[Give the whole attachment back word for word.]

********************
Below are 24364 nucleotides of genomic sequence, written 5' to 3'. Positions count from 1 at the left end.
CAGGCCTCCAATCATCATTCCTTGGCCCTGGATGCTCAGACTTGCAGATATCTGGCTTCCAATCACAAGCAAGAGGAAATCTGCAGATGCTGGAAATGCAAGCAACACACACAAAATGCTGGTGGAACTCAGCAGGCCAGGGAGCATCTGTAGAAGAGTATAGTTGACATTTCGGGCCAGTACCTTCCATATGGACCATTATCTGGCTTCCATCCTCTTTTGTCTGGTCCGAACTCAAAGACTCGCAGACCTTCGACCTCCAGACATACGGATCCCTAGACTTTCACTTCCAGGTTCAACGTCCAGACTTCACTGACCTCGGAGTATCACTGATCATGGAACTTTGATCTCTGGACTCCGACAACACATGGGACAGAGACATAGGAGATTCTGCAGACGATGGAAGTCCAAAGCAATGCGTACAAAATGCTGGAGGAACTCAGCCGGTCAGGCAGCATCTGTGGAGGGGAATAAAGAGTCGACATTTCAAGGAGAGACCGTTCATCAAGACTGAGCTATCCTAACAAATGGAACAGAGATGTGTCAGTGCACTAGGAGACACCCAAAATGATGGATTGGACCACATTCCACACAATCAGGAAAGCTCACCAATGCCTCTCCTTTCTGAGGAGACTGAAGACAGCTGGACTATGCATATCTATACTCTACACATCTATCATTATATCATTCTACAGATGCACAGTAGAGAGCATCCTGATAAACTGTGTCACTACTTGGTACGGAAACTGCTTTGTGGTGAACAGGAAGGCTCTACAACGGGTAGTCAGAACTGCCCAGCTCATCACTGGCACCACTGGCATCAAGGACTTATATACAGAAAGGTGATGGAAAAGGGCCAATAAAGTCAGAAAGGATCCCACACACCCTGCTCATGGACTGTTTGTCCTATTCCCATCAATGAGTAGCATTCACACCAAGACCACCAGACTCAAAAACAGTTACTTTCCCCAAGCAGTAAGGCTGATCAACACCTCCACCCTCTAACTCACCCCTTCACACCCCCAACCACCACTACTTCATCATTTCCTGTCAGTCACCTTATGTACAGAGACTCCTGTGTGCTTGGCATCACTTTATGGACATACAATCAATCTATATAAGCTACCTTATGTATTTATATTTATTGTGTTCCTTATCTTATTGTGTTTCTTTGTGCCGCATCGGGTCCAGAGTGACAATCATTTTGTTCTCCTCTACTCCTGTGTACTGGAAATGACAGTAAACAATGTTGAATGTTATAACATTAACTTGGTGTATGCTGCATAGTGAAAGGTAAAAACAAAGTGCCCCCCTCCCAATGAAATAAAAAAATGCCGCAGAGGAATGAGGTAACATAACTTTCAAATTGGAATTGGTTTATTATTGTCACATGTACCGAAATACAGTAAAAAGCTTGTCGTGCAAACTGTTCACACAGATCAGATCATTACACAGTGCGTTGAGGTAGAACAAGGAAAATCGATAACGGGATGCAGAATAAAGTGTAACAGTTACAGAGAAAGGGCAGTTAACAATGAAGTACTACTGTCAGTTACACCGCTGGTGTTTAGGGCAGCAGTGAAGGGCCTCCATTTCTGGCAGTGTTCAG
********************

Below are 24364 nucleotides of genomic sequence, written 5' to 3'. Positions count from 1 at the left end.
CAGGCCTCCAATCATCATTCCTTGGCCCTGGATGCTCAGACTTGCAGATATCTGGCTTCCAATCACAAGCAAGAGGAAATCTGCAGATGCTGGAAATGCAAGCAACACACACAAAATGCTGGTGGAACTCAGCAGGCCAGGGAGCATCTGTAGAAGAGTATAGTTGACATTTCGGGCCAGTACCTTCCATATGGACCATTATCTGGCTTCCATCCTCTTTTGTCTGGTCCGAACTCAAAGACTCGCAGACCTTCGACCTCCAGACATACGGATCCCTAGACTTTCACTTCCAGGTTCAACGTCCAGACTTCACTGACCTCGGAGTATCACTGATCATGGAACTTTGATCTCTGGACTCCGACAACACATGGGACAGAGACATAGGAGATTCTGCAGACGATGGAAGTCCAAAGCAATGCGTACAAAATGCTGGAGGAACTCAGCCGGTCAGGCAGCATCTGTGGAGGGGAATAAAGAGTCGACATTTCAAGGAGAGACCGTTCATCAAGACTGAGCTATCCTAACAAATGGAACAGAGATGTGTCAGTGCACTAGGAGACACCCAAAATGATGGATTGGACCACATTCCACACAATCAGGAAAGCTCACCAATGCCTCTCCTTTCTGAGGAGACTGAAGACAGCTGGACTATGCATATCTATACTCTACACATCTATCATTATATCATTCTACAGATGCACAGTAGAGAGCATCCTGATAAACTGTGTCACTACTTGGTACGGAAACTGCTTTGTGGTGAACAGGAAGGCTCTACAACGGGTAGTCAGAACTGCCCAGCTCATCACTGGCACCACTGGCATCAAGGACTTATATACAGAAAGGTGATGGAAAAGGGCCAATAAAGTCAGAAAGGATCCCACACACCCTGCTCATGGACTGTTTGTCCTATTCCCATCAATGAGTAGCATTCACACCAAGACCACCAGACTCAAAAACAGTTACTTTCCCCAAGCAGTAAGGCTGATCAACACCTCCACCCTCTAACTCACCCCTTCACACCCCCAACCACCACTACTTCATCATTTCCTGTCAGTCACCTTATGTACAGAGACTCCTGTGTGCTTGGCATCACTTTATGGACATACAATCAATCTATATAAGCTACCTTATGTATTTATATTTATTGTGTTCCTTATCTTATTGTGTTTCTTTGTGCCGCATCGGGTCCAGAGTGACAATCATTTTGTTCTCCTCTACTCCTGTGTACTGGAAATGACAGTAAACAATGTTGAATGTTATAACATTAACTTGGTGTATGCTGCATAGTGAAAGGTAAAAACAAAGTGCCCCCCTCCCAATGAAATAAAAAAATGCCGCAGAGGAATGAGGTAACATAACTTTCAAATTGGAATTGGTTTATTATTGTCACATGTACCGAAATACAGTAAAAAGCTTGTCGTGCAAACTGTTCACACAGATCAGATCATTACACAGTGCGTTGAGGTAGAACAAGGAAAATCGATAACGGGATGCAGAATAAAGTGTAACAGTTACAGAGAAAGGGCAGTTAACAATGAAGTACTACTGTCAGTTACACCGCTGGTGTTTAGGGCAGCAGTGAAGGGCCTCCATTTCTGGCAGTGTTCAG